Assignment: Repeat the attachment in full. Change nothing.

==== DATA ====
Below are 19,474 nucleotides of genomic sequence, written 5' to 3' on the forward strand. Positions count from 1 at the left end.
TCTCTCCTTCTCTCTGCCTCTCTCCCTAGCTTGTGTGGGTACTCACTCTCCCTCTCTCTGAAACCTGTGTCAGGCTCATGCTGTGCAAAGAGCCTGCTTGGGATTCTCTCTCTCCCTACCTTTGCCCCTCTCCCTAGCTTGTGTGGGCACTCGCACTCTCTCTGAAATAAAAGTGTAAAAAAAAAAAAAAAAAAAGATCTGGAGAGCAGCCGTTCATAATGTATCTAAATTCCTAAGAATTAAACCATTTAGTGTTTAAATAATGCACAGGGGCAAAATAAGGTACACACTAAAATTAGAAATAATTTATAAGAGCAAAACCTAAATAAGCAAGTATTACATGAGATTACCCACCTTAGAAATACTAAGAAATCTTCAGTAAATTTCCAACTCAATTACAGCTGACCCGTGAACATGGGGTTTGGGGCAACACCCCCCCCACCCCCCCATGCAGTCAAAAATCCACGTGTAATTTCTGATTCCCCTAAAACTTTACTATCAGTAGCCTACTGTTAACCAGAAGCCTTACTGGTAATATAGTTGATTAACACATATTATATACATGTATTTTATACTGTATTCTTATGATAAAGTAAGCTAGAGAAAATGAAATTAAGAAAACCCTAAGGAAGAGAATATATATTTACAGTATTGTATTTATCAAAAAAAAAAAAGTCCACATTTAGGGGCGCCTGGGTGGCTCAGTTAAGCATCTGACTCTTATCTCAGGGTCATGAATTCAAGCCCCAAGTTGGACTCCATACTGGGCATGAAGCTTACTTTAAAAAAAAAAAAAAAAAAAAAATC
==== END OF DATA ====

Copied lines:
Below are 19,474 nucleotides of genomic sequence, written 5' to 3' on the forward strand. Positions count from 1 at the left end.
TCTCTCCTTCTCTCTGCCTCTCTCCCTAGCTTGTGTGGGTACTCACTCTCCCTCTCTCTGAAACCTGTGTCAGGCTCATGCTGTGCAAAGAGCCTGCTTGGGATTCTCTCTCTCCCTACCTTTGCCCCTCTCCCTAGCTTGTGTGGGCACTCGCACTCTCTCTGAAATAAAAGTGTAAAAAAAAAAAAAAAAAAAGATCTGGAGAGCAGCCGTTCATAATGTATCTAAATTCCTAAGAATTAAACCATTTAGTGTTTAAATAATGCACAGGGGCAAAATAAGGTACACACTAAAATTAGAAATAATTTATAAGAGCAAAACCTAAATAAGCAAGTATTACATGAGATTACCCACCTTAGAAATACTAAGAAATCTTCAGTAAATTTCCAACTCAATTACAGCTGACCCGTGAACATGGGGTTTGGGGCAACACCCCCCCCACCCCCCCATGCAGTCAAAAATCCACGTGTAATTTCTGATTCCCCTAAAACTTTACTATCAGTAGCCTACTGTTAACCAGAAGCCTTACTGGTAATATAGTTGATTAACACATATTATATACATGTATTTTATACTGTATTCTTATGATAAAGTAAGCTAGAGAAAATGAAATTAAGAAAACCCTAAGGAAGAGAATATATATTTACAGTATTGTATTTATCAAAAAAAAAAAAGTCCACATTTAGGGGCGCCTGGGTGGCTCAGTTAAGCATCTGACTCTTATCTCAGGGTCATGAATTCAAGCCCCAAGTTGGACTCCATACTGGGCATGAAGCTTACTTTAAAAAAAAAAAAAAAAAAAAAATC